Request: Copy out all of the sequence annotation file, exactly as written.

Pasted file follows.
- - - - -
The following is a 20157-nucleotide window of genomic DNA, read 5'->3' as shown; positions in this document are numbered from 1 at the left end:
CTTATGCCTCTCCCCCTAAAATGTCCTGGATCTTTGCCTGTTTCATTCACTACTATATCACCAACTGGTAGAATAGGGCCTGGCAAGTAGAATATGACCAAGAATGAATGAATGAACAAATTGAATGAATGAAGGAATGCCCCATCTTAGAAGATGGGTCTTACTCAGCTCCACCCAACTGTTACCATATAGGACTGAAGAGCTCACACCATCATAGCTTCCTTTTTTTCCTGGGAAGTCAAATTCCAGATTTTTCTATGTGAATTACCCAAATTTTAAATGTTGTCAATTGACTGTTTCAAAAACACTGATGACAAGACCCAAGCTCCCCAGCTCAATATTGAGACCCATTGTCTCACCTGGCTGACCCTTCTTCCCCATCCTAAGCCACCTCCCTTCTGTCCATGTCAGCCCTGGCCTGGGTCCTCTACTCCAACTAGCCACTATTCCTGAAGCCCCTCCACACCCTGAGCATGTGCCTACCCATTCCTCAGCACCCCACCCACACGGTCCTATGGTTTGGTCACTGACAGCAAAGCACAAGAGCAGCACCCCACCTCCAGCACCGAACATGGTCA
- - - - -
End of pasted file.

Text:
The following is a 20157-nucleotide window of genomic DNA, read 5'->3' as shown; positions in this document are numbered from 1 at the left end:
CTTATGCCTCTCCCCCTAAAATGTCCTGGATCTTTGCCTGTTTCATTCACTACTATATCACCAACTGGTAGAATAGGGCCTGGCAAGTAGAATATGACCAAGAATGAATGAATGAACAAATTGAATGAATGAAGGAATGCCCCATCTTAGAAGATGGGTCTTACTCAGCTCCACCCAACTGTTACCATATAGGACTGAAGAGCTCACACCATCATAGCTTCCTTTTTTTCCTGGGAAGTCAAATTCCAGATTTTTCTATGTGAATTACCCAAATTTTAAATGTTGTCAATTGACTGTTTCAAAAACACTGATGACAAGACCCAAGCTCCCCAGCTCAATATTGAGACCCATTGTCTCACCTGGCTGACCCTTCTTCCCCATCCTAAGCCACCTCCCTTCTGTCCATGTCAGCCCTGGCCTGGGTCCTCTACTCCAACTAGCCACTATTCCTGAAGCCCCTCCACACCCTGAGCATGTGCCTACCCATTCCTCAGCACCCCACCCACACGGTCCTATGGTTTGGTCACTGACAGCAAAGCACAAGAGCAGCACCCCACCTCCAGCACCGAACATGGTCA